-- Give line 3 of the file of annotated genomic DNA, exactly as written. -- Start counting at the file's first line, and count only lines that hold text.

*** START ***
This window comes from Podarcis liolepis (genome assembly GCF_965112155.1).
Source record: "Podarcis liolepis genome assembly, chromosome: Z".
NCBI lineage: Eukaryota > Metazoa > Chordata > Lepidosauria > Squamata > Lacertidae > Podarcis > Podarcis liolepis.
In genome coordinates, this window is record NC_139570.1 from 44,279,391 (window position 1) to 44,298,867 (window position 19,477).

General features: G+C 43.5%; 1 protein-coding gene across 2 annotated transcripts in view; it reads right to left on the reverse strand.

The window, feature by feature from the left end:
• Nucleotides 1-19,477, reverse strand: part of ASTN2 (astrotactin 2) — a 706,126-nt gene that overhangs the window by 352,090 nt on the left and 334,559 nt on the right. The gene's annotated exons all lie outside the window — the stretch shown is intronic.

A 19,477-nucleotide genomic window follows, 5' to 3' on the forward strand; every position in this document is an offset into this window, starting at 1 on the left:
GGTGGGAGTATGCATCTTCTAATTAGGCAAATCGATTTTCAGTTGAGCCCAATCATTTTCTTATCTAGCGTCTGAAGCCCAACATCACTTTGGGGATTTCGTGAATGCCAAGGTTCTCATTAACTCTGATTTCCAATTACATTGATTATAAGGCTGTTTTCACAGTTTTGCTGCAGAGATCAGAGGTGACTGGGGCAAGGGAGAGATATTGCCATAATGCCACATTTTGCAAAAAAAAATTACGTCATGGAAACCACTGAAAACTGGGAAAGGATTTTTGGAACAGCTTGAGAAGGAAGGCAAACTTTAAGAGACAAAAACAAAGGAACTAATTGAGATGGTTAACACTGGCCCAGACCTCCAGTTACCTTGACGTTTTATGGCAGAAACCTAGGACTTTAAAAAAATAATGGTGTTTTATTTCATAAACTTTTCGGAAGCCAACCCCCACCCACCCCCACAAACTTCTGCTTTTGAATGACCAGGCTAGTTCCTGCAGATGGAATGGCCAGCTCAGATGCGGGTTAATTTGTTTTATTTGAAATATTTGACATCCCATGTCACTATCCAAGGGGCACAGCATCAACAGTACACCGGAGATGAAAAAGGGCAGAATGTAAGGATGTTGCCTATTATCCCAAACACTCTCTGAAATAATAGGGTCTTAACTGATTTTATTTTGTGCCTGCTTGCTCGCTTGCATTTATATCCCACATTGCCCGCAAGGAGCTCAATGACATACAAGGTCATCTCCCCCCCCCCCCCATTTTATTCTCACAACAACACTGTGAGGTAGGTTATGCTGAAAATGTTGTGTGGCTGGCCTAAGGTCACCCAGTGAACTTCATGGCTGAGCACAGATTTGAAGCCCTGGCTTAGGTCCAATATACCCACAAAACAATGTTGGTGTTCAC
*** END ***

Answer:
NCBI lineage: Eukaryota > Metazoa > Chordata > Lepidosauria > Squamata > Lacertidae > Podarcis > Podarcis liolepis.